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On Wednesday last week I had the honour of co-chairing the 12th Search Solutions conference at BCS London in Covent Garden. As always, the event included presentations, panels and keynote talks by influential industry leaders on novel and emerging applications in search and information retrieval. And in keeping with last year’s event, we were delighted to be able to announce the winners of this year’s BCS Search Industry Awards. In a ceremony held at the close of Search Solution 2017, it was my honour to announce the winners for the following three categories:

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As you may recall last month I announced the line-up for Search Solutions 2017, to be held at BCS London on November 29. I’m pleased to announce that this year we’ll also be offering a Tutorial Programme, which will run the preceding day (Tuesday 28th). The programme consists of three half day-tutorials:

  • 09:30-13:00 Designing Search (Dr. Tony Russell-Rose, UXLabs)
  • 14:00-17:30 Text Analysis with GATE (Diana Maynard, University of Sheffield)
  • 14:00-17:30 Searching the Linked Open Data Cloud (Epaminondas Kapetanios, University of Westminster )

My tutorial is fully booked now, but I’ve appended further details below in case you’re interested in attending a future presentation. Last year I attended Diana’s tutorial on GATE and can highly recommend it as an excellent introduction to the platform and NLP in general. This year I am looking forward to Epaminondas’s tutorial on linked open data – very timely and topical!

Full details of pricing and registration are available on the Search Solutions website. Note that the closing date for bookings is Sunday 26th November. Hope to see you there 🙂

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I am looking for a front end / web developer for a 6-month contract (with possible extension) to work on an Innovate-UK funded project investigating graphical approaches to search strategy formulation. The aim of the project is to develop tools and techniques for search query formulation which can be integrated within a visual framework to deliver a more efficient and intuitive approach to professional search applications.

Requirements

  • Proven working experience in web programming
  • Familiarity with popular JavaScript frameworks such as AngularJS
  • Creative problem-solving skills
  • Ideally experience of migrating existing desktop software applications to the web
  • Prepared to sign an NDA governed by English law.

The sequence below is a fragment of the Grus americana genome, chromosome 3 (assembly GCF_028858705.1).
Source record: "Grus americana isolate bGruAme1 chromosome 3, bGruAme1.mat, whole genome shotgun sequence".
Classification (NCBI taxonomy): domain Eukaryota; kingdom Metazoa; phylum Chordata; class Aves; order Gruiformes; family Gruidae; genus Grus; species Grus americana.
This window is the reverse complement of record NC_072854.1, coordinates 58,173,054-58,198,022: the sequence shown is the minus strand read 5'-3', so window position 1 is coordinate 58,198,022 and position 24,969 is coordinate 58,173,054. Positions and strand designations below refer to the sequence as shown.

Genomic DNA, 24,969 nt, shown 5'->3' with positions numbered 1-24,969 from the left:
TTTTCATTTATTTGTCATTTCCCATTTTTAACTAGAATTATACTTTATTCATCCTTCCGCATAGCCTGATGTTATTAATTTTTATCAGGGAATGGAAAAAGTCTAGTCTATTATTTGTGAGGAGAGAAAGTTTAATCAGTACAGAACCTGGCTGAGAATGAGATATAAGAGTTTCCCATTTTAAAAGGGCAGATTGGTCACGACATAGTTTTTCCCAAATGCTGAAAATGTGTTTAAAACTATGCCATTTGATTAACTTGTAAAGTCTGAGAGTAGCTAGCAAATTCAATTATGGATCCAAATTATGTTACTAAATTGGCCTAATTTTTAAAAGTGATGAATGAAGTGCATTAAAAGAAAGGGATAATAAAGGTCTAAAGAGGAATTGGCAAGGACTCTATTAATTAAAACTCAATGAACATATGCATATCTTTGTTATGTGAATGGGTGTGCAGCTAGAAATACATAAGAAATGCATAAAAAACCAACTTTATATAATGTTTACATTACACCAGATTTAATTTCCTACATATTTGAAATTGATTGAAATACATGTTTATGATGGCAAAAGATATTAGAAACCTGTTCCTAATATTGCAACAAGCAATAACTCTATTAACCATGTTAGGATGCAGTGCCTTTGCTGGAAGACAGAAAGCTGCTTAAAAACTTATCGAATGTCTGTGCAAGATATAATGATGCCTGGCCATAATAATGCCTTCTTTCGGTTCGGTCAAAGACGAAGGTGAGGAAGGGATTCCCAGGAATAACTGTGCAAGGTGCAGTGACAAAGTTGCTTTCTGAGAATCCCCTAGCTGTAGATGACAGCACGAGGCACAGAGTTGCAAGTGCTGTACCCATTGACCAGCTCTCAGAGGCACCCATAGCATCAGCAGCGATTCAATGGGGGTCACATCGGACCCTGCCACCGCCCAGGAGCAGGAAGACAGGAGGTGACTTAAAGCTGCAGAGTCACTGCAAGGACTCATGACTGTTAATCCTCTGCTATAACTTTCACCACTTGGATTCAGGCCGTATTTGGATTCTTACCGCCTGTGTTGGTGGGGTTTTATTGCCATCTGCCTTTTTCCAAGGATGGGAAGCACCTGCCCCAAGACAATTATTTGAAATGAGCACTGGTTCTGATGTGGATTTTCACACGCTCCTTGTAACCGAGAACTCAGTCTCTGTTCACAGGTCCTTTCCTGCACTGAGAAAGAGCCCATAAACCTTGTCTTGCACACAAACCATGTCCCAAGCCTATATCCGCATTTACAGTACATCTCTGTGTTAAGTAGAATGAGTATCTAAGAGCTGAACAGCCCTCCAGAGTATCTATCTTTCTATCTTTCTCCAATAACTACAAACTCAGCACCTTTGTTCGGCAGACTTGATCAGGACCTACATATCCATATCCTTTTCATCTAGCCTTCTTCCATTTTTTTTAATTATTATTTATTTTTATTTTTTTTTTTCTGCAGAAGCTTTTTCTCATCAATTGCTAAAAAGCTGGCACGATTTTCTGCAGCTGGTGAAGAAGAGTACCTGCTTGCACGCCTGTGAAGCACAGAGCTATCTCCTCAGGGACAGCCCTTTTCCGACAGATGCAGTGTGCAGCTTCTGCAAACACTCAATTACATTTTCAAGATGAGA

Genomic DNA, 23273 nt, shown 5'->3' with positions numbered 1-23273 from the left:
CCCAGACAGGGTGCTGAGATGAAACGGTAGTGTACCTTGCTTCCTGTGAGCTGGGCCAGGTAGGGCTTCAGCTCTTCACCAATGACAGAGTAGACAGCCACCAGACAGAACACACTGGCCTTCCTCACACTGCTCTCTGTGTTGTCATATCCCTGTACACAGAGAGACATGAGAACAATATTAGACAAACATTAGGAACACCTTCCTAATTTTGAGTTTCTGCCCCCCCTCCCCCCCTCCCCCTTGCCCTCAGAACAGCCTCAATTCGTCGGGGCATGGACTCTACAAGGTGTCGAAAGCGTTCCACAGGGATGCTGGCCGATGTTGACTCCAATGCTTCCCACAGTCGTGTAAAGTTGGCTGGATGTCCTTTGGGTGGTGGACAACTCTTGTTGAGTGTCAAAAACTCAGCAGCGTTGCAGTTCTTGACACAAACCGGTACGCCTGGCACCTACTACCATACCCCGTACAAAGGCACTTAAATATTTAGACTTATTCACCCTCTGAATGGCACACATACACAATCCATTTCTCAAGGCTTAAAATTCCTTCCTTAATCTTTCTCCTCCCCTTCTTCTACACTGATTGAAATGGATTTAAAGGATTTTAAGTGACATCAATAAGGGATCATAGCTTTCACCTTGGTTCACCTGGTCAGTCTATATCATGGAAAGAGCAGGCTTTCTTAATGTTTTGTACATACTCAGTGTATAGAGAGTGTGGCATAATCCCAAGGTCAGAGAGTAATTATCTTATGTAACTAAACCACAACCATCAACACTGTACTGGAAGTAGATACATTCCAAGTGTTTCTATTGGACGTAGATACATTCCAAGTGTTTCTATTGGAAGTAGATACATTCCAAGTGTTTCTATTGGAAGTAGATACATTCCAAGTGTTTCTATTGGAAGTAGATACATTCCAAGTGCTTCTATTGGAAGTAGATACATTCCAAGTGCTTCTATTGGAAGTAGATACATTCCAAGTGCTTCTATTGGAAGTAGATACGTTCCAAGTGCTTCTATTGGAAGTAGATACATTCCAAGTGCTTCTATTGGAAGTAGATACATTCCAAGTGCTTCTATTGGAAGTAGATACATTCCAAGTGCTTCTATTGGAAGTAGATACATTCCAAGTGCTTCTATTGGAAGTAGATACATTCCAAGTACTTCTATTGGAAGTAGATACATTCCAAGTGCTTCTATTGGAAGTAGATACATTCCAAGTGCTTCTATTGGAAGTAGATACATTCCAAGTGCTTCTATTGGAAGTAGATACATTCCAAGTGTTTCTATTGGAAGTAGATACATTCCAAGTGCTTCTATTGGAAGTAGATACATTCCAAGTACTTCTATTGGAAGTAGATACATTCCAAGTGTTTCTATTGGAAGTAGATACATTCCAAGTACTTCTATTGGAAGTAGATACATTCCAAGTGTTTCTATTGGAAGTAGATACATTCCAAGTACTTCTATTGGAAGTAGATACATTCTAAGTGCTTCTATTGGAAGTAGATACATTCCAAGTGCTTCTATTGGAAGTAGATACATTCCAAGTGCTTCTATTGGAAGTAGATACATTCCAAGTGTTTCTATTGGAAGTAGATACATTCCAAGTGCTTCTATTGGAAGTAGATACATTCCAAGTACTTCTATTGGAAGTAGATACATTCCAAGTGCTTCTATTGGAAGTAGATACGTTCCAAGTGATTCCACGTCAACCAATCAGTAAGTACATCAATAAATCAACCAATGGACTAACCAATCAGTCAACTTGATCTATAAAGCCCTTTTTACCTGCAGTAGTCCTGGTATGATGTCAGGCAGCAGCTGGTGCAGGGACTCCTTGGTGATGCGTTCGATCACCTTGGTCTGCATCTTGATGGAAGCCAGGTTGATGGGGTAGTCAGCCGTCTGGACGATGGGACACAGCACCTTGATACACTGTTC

Responsibilities

  • Write well designed, testable, efficient code by using best software development practices
  • Create user interfaces by using standard Javascript/HTML/CSS practices
  • Integrate data from various back-end services and databases
  • Create and maintain software documentation
  • Maintain awareness of emerging technologies & trends and put them into operation

Salary DOE. Part time working possible. Remote working by negotiation, but candidates will need to attend weekly meetings in London. Further details on request. Principals only please – no subcontractors. Can you recommend anyone?

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IRSG logoJust in case you missed it, here are details of the latest issue of Informer, which came out earlier today. As usual, lots of good stuff, with a mix of conference reviews, news, events and lots of dates for your diary.  For further details see the Informer website. Or if you fancy becoming a contributor, get in touch!

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Here’s a quick preview of the final programme for Search Solutions 2017. Don’t forget that the deadline for early bird registration is October 31st. Hope to see you there!

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irsgJust a quick reminder that nominations for the 2017 BCS Search Industry Awards close on November 1st. So if you’re thinking of applying, or nominating someone, now is the time to submit your application. Further details below. Hope to see you at the awards ceremony!

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Regular readers of this blog will know that over the past couple of years I’ve been researching professional search strategies in the workplace as part of an InnovateUK-funded research project. A key outcome of that is the following journal article, which I am pleased to say, has just been published in JMIR Medical Informatics. It is a collaboration with Jon Chamberlain of Essex University and investigates the search behavior of healthcare information professionals.

I hope Jon won’t mind too much if I describe the work as slightly more academic than my usual blog posts, but it does provide a useful counterpoint to studies of other professions, and complements some of the more conceptual or design-oriented posts on this site. I’ve appended the abstract below. For the full text, see the JMIR website.

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